J. Keeble was the first to notice that there exists a weird way
to combine the different conventions for en
passant captures and castlings.
Sometimes they can be subordinated, e.g. when a retrograde analysis
of the position shows that if castling is still possible, then
the last move must have been a double step by a Pawn so that
this Pawn can be taken en passant.
See also Werner Keym's article
En-passant capture in the Codex 2009
4th Prize Europe Echecs 1966-68
13+14. (AP) Mate in 2
Black captured with axb, b3xc2, and the wKB at home. White captured
the bQ and one bR by f6xe7 and h4xg5. When f6xe7 was played, the bKBP
was still on f7.
Any possible last move by Black must have been preceded by a White
move played with Ke1 or Rh1, so that White can't castle. There are two
exceptions. First 0 ... Na3 -1. a3-a4 is possible, but once the a4 pawn
is on a3, the wQR could only leave its SW cage after the wK left e1:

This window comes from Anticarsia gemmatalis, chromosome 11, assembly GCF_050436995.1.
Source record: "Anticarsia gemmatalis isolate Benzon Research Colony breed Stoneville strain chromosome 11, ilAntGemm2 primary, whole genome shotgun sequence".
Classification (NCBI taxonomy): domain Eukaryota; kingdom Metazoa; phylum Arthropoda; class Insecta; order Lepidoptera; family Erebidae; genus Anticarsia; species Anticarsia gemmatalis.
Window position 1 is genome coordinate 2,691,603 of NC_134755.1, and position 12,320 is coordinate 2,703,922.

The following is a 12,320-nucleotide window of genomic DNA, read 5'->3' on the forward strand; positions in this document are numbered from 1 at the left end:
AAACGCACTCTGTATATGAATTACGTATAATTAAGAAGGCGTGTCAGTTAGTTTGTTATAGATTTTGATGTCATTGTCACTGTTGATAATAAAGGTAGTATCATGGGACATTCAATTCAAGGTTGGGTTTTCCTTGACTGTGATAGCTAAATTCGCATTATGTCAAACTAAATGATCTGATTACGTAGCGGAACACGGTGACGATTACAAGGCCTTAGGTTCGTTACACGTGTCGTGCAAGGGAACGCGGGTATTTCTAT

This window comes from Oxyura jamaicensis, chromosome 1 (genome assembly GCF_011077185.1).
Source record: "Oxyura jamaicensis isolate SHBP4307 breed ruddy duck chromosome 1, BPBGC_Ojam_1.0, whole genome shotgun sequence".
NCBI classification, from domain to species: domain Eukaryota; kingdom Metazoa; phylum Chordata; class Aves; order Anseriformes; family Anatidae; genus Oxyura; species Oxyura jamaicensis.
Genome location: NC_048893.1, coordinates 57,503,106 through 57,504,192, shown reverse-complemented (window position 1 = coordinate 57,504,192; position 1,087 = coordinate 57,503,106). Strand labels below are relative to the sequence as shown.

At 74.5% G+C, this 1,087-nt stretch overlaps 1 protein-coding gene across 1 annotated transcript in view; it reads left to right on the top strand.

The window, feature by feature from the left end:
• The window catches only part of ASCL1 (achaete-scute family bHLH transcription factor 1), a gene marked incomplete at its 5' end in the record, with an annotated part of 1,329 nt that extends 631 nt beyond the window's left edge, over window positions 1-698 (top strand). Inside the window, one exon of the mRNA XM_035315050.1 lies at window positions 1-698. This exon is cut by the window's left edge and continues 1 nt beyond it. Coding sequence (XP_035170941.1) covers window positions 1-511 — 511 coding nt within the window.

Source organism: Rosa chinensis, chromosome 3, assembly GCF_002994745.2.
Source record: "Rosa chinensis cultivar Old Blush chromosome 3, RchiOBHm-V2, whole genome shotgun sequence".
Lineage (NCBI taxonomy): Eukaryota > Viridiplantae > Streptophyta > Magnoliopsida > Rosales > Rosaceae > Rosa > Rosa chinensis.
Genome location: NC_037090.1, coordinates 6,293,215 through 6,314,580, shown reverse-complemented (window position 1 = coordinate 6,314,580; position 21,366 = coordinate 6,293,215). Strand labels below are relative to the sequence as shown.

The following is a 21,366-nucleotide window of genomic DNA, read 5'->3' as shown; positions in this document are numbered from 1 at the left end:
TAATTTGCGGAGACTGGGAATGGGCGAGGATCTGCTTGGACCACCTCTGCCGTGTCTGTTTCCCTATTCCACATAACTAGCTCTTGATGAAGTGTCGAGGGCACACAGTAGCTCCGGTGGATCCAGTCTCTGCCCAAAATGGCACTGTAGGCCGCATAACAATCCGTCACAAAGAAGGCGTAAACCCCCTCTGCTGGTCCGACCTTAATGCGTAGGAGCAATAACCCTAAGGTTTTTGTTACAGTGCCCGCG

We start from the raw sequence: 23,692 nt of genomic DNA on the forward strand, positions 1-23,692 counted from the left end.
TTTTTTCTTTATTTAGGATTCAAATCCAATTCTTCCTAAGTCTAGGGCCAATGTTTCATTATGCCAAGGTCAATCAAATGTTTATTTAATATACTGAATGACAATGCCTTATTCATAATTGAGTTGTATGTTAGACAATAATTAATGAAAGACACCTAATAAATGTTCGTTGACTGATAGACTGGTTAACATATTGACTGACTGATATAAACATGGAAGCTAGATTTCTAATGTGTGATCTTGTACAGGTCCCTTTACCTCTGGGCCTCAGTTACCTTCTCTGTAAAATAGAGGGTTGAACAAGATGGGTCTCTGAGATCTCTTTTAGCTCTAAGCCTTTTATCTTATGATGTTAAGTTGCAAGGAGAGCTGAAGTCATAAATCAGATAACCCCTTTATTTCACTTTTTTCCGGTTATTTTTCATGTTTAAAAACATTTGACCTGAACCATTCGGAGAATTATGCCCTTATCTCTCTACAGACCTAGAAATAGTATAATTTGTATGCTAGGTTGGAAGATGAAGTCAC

castling is still forbidden.
The other exception is if Black's last move was 0 ... f7-f5. Now White
can retract -1. f6xe7 and retains his castling right.
Therefore, we can say that if O-O is possible, then the last move
was 0 ... f7-f5 and then 1. g5xf6ep is legal.
The A Posteriori rule allows us to pick this as a key move, provided
White castles later. This is the solution of the problem.
Now after any Black move, White follows with 2. O-O#.
2. Kf2 (or other "checkmating" moves) would not suffice because White
has to provide the a posteriori justification of his 1st move.
Notice that, in such problems, a Black defense after the key move
could well be anything that forbids White's O-O, even if it exposes
the bK to other mating moves. This can be used to great effect !
Some people still oppose this rule and argue that it should certainly
not be the default convention. Thus it is common to see "(AP)" written
in the stipulation of problems using it, as a reminder.